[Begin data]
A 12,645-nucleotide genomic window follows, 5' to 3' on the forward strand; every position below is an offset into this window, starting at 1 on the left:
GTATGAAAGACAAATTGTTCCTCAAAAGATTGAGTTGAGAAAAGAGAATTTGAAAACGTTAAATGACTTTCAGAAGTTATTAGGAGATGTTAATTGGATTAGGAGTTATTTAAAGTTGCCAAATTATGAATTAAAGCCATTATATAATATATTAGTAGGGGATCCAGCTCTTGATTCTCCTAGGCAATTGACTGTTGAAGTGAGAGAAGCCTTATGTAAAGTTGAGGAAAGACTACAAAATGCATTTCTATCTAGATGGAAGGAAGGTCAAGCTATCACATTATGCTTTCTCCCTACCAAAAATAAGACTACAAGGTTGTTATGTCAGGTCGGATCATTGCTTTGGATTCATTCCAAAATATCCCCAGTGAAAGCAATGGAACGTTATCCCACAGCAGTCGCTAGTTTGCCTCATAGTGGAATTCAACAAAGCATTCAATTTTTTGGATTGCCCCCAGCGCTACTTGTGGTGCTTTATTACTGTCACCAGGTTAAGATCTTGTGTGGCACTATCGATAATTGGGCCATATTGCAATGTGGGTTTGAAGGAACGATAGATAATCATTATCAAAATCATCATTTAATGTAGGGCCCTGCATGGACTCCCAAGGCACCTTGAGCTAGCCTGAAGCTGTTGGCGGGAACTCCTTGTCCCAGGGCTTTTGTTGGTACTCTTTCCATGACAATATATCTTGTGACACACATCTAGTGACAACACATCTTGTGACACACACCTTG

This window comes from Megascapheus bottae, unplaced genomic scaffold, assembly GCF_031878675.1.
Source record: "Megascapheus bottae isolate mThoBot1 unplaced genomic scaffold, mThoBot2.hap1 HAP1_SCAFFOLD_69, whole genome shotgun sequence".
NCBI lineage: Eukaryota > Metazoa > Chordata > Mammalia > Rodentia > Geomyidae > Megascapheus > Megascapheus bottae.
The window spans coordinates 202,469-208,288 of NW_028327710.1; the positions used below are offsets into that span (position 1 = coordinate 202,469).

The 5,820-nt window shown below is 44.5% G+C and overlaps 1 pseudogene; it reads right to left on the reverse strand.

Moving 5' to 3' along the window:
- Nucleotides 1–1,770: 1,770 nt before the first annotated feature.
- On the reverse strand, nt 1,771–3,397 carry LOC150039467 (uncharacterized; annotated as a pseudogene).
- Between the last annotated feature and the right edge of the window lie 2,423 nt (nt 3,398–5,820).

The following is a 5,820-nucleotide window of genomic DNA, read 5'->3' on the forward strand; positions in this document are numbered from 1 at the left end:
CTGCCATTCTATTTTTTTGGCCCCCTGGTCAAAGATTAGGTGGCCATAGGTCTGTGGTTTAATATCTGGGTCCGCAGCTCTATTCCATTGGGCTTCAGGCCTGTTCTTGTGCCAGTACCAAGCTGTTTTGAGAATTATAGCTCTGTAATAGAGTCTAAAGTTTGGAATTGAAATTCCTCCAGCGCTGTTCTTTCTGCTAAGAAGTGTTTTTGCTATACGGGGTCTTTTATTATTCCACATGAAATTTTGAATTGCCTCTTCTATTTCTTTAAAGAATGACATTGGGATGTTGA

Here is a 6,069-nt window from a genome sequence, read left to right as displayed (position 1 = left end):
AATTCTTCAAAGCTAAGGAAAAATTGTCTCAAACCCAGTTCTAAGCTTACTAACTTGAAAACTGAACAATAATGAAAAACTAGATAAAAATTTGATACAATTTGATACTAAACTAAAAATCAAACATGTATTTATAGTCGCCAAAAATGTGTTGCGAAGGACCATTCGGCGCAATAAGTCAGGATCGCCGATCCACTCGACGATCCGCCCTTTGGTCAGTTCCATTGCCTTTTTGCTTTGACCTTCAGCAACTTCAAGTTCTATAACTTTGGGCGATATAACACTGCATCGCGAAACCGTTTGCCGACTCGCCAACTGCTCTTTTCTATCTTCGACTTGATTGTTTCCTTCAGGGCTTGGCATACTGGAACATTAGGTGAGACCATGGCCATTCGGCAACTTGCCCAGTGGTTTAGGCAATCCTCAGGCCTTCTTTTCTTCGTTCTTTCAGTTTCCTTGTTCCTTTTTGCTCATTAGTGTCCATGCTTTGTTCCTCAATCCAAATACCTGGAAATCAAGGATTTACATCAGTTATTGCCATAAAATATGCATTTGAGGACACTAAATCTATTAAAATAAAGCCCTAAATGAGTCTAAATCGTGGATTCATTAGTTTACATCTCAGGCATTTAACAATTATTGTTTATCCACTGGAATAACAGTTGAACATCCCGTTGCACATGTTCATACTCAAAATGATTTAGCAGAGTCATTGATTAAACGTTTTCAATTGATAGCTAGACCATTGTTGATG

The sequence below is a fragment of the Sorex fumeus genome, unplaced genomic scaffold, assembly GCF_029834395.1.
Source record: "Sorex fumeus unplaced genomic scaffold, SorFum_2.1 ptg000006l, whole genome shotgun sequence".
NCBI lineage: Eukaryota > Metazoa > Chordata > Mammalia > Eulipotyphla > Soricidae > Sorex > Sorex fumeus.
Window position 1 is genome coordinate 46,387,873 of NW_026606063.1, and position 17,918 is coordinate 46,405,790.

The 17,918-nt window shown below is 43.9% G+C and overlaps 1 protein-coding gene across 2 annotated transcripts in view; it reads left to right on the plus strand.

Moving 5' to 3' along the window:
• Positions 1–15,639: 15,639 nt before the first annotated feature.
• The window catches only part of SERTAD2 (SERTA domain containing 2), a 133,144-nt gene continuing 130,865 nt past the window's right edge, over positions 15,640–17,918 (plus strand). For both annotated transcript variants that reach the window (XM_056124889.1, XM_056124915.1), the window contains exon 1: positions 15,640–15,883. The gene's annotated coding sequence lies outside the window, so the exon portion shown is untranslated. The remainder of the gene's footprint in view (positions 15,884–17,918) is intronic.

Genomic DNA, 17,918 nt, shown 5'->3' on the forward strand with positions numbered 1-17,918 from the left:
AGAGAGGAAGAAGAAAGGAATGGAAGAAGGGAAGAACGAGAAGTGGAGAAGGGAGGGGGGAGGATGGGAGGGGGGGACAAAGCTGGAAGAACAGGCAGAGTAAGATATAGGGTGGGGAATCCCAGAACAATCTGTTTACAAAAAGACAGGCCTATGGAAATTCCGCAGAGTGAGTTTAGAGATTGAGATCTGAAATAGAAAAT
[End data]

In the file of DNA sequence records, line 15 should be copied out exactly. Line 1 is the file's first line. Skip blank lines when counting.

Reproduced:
AATTCTTCAAAGCTAAGGAAAAATTGTCTCAAACCCAGTTCTAAGCTTACTAACTTGAAAACTGAACAATAATGAAAAACTAGATAAAAATTTGATACAATTTGATACTAAACTAAAAATCAAACATGTATTTATAGTCGCCAAAAATGTGTTGCGAAGGACCATTCGGCGCAATAAGTCAGGATCGCCGATCCACTCGACGATCCGCCCTTTGGTCAGTTCCATTGCCTTTTTGCTTTGACCTTCAGCAACTTCAAGTTCTATAACTTTGGGCGATATAACACTGCATCGCGAAACCGTTTGCCGACTCGCCAACTGCTCTTTTCTATCTTCGACTTGATTGTTTCCTTCAGGGCTTGGCATACTGGAACATTAGGTGAGACCATGGCCATTCGGCAACTTGCCCAGTGGTTTAGGCAATCCTCAGGCCTTCTTTTCTTCGTTCTTTCAGTTTCCTTGTTCCTTTTTGCTCATTAGTGTCCATGCTTTGTTCCTCAATCCAAATACCTGGAAATCAAGGATTTACATCAGTTATTGCCATAAAATATGCATTTGAGGACACTAAATCTATTAAAATAAAGCCCTAAATGAGTCTAAATCGTGGATTCATTAGTTTACATCTCAGGCATTTAACAATTATTGTTTATCCACTGGAATAACAGTTGAACATCCCGTTGCACATGTTCATACTCAAAATGATTTAGCAGAGTCATTGATTAAACGTTTTCAATTGATAGCTAGACCATTGTTGATG